With Netty as the foundation, implementing support for each of the OTLP transport formats required an additional layer of protocol processing to handle gRPC, Protobuf, and JSON using a single server.

OTLP defines TCP port 4317 as the default for gRPC, and TCP port 4318 as the default for HTTP, with the official OpenTelemetry Collector requiring separate configuration for each protocol. Although ListenOTLP could have followed a similar strategy, the HTTP Content-Type header provides a standard method for determining applicable protocol handling.

The OTLP Specification defines the following Content-Type values for the respective transport formats:

Selecting the applicable request handler according to the Content-Type supports not only a single network server for all transport protocols, but also enables basic request validation.

HTTP Request Validation

Following the OTLP Specification provides a clear path for initial request validation using standard HTTP properties.

All OpenTelemetry requests use the POST method regardless of transport format, resulting in an HTTP 405 response code for requests using other HTTP methods.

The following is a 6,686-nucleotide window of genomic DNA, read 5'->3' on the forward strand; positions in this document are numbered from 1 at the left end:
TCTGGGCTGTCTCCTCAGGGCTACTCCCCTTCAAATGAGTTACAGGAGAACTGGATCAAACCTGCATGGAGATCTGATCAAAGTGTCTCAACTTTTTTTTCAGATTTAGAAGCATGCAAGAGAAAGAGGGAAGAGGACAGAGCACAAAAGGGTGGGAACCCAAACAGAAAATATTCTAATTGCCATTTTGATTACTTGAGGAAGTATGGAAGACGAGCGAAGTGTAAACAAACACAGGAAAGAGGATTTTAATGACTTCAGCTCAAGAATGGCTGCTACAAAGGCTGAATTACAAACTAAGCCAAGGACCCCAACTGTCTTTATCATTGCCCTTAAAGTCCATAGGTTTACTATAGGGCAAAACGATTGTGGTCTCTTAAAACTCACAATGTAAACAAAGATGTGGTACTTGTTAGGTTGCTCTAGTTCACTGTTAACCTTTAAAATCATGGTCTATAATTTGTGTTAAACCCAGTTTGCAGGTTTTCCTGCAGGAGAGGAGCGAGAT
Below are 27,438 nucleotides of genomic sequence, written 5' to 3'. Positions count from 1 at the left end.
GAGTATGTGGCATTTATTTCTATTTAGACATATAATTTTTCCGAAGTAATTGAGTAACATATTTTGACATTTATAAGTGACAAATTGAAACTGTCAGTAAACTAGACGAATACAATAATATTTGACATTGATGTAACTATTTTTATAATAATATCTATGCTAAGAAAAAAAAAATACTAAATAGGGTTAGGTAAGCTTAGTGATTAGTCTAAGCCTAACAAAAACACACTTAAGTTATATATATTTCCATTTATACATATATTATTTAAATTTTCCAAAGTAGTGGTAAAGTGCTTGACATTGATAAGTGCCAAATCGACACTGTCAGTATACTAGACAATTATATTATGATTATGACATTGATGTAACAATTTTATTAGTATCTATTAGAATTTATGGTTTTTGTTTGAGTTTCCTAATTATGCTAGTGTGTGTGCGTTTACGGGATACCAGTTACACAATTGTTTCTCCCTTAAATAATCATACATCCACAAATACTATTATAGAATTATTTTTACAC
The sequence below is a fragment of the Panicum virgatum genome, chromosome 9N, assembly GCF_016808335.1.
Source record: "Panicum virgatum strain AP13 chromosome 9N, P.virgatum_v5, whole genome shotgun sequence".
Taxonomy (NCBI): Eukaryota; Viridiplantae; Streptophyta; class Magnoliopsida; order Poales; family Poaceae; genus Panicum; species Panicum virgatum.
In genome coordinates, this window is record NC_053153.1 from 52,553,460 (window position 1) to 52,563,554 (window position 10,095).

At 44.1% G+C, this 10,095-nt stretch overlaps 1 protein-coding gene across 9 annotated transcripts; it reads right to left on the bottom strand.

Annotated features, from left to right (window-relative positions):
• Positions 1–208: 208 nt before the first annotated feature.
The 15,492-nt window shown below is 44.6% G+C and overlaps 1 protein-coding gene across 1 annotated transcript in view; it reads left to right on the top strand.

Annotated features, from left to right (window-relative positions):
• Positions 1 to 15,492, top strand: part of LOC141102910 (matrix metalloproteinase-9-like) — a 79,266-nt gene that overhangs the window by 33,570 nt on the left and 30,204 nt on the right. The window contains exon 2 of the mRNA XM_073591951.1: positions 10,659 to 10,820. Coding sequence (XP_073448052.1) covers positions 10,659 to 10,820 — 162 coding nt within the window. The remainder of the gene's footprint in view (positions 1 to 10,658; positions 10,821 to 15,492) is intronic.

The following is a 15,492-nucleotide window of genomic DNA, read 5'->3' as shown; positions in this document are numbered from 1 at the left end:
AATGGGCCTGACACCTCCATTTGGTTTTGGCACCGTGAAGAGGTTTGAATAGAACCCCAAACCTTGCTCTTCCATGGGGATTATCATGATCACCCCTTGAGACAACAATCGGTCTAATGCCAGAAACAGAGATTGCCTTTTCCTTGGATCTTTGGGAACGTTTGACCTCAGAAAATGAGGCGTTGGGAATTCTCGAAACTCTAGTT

The HTTP Content-Type header indicates the transport format selected, resulting in an HTTP 415 response code for anything other than gRPC, Protobuf, or JSON.

Each OpenTelemetry request type uses a standard URL path according to the transport format and telemetry type, providing a clear indication of whether the client is sending logs, metrics, or traces. URL paths outside the expected values for gRPC or HTTP result in an HTTP 404 response code, indicating that the requested path is not found.

With these validation checks applied, the ListenOTLP Processor can select the appropriate strategy for parsing the HTTP request body. Each of these HTTP header elements can be misrepresented, but header validation avoids common errors.

HTTP Content Processing

With the transport format and telemetry type determined, the next step involves decoding buffered bytes to object representations. This step provides content validation, ensuring that Protobuf or JSON payload follow the structure defined in the OTLP Specification.

Both gRPC and HTTP transport formats support gzip compression. The HTTP Content-Encoding header indicates the presence of gzip compression for Protobuf or JSON requests, whereas gRPC indicates compressed status using an initial byte flag prior to the Protobuf message itself.